The perception subsystem of an Autonomous vehicle (AV) must enable the overall vehicle to drive safely. Many car manufacturers and suppliers are considering the concept of Safety Element out of Context (SEooC) to be able to argue for a safe AV, basically assessing different elements in the AV as standalone components. In this context, one can talk about safe perception as a key component to be able to argue for a safe AV.
However, functional safety requirements on perception cannot be linked directly to ground truth, as there is no clear connection between individual mistakes and errors in ground truth and their effect on the evaluation of the perception performance or the training of a perception algorithm. While a small number of errors is unlikely to have a detrimental impact on perception system performance, in the end, using ground truth data with many errors and inconsistencies, especially systematic errors, will. At Annotell we consider data free of such issues to be reliable.
To make sure that Annotell is able to deliver such reliable ground truth, our platform needs to ensure that we deliver data that is free of systematic and random errors. Using terminology from HARA we have identified hazards in that endeavor, for instance:
When building the Annotell platform we take such hazards into account, so we can safely argue that the residual risk of systematic errors in data is low enough that our ground truth is reliable.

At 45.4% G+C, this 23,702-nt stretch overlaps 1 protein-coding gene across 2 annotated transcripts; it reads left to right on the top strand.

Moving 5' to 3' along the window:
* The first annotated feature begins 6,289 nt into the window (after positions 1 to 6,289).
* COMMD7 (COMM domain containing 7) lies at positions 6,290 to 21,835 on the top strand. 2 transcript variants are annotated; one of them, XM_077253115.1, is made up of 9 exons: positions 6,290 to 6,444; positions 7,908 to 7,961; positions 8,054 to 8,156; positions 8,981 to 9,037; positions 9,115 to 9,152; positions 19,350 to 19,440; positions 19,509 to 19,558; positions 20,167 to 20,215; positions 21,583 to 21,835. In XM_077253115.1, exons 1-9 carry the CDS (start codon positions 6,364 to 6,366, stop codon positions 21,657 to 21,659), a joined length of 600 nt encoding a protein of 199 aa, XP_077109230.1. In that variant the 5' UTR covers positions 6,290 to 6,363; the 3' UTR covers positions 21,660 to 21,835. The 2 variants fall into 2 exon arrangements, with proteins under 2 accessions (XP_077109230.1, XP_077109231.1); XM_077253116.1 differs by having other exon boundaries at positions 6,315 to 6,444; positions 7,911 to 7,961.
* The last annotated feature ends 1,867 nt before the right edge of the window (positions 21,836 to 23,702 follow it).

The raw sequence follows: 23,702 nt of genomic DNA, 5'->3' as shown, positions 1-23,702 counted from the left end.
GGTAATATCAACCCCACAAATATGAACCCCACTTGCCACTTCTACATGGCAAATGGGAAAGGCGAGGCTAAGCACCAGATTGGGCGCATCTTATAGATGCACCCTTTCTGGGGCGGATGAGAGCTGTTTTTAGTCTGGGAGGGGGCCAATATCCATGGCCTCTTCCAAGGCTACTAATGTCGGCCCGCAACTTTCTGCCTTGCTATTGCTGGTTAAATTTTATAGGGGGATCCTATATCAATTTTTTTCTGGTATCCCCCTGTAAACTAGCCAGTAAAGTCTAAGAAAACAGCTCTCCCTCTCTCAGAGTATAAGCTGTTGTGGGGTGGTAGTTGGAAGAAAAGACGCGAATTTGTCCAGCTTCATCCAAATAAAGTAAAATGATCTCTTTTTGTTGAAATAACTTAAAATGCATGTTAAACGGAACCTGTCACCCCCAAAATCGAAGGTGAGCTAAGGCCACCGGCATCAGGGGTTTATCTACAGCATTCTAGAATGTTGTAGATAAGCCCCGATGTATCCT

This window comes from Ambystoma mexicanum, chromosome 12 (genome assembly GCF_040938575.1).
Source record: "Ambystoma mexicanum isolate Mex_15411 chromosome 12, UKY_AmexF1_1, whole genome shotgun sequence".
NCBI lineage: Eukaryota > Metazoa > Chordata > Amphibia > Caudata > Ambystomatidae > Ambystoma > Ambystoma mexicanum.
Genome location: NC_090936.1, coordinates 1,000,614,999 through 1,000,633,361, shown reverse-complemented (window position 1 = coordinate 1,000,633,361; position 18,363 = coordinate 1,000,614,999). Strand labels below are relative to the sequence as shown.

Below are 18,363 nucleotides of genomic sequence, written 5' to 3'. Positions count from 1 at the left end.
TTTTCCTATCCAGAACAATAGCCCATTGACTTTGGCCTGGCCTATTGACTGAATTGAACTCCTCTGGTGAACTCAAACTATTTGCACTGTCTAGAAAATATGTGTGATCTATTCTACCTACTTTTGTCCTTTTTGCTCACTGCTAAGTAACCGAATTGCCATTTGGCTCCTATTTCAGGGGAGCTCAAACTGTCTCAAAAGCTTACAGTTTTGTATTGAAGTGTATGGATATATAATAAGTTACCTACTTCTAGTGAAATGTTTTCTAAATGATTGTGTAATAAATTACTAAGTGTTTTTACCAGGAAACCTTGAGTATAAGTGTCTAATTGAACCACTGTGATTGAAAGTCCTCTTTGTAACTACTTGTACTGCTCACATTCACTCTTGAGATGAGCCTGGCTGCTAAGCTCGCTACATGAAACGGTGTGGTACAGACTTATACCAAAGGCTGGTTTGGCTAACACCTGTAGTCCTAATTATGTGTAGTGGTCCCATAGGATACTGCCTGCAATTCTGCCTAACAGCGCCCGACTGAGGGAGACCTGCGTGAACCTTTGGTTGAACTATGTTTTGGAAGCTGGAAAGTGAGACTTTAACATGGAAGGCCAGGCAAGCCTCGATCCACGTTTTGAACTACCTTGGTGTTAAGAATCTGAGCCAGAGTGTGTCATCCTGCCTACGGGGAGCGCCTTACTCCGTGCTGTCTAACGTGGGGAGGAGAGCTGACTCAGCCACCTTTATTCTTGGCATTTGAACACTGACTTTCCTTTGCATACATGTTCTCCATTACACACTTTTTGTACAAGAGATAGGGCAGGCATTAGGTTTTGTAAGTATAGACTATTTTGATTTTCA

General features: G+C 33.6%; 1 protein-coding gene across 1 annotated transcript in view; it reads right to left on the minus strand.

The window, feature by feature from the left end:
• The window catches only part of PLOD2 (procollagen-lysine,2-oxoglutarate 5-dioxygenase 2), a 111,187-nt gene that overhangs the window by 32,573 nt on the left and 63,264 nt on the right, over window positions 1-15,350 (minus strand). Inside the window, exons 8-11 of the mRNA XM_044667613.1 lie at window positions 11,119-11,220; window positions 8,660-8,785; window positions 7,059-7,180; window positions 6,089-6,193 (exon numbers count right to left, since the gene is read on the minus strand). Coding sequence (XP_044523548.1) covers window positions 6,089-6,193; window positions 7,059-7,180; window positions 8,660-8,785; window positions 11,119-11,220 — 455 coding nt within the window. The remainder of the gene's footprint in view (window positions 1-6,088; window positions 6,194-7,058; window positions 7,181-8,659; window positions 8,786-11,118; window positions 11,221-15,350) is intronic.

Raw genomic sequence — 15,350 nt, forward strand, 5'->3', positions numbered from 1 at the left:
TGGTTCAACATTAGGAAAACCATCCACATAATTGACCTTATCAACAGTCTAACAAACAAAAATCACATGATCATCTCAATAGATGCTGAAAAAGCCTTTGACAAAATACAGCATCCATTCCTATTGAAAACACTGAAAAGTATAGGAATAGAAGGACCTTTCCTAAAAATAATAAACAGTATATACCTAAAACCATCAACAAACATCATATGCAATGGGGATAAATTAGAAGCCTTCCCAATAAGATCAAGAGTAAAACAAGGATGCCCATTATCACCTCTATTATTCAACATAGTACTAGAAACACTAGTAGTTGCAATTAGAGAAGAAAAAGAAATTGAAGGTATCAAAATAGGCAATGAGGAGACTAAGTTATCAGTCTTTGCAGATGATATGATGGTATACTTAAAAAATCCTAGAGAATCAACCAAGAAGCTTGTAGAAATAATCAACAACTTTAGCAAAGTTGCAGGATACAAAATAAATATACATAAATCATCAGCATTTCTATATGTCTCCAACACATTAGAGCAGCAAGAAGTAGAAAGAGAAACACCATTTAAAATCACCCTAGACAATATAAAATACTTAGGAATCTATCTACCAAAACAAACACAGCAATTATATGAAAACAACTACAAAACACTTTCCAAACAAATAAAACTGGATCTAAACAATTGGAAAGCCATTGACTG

But how do we do this in practice?
The first hazard above is related mainly to our ability to prevent errors when producing annotations. That means that mitigating these hazards is centered around having a reliable tool and ensuring annotator competence. The second hazard is related to our ability to discover incorrect annotations and prevent them from leaving our platform and that can be mitigated by having a sufficient quality assurance process.
To exemplify, consider a task where a number of images are to be annotated in order to train an object detection algorithm. When producing the ground truth annotations for this purpose each image goes through several steps in our annotation platform before it is delivered to a client. Using methods inspired by those outlined in ISO 26262 for developing safety requirements we take concerns like those above and break them down into similar requirements on our platform and processes in order to address them.
Consider the first hazard above, i.e. an object being annotated incorrectly. There could be several reasons for this, for example, the object being annotated when it shouldn’t and vice versa, or the object being annotated with incorrect properties. Using the functional safety approach we break down this hazard into a number of possible fault events in a fault tree analysis. In the end, basic failure of the resulting fault tree include events such as:
This enables us to create requirements on our tools and processes to effectively mitigate or reduce the risk of basic failure events. This way of working with annotation hazards has resulted in us developing an onboarding process for training annotators on a specific task rather than just generic “box placement”, as well as a Guideline Agreement Process that ensures that Annotell, clients, and annotators all agree on what and how ground truth should be annotated.
This particular example is just one way in which we utilize this functional safety-inspired process to develop our platform. Other results include our quality assurance process, which you can read more about here, and our data coverage evaluation tools which are currently under development.
Reach out to us if you have any questions or want to discuss how we develop annotation tools to make safe perception possible!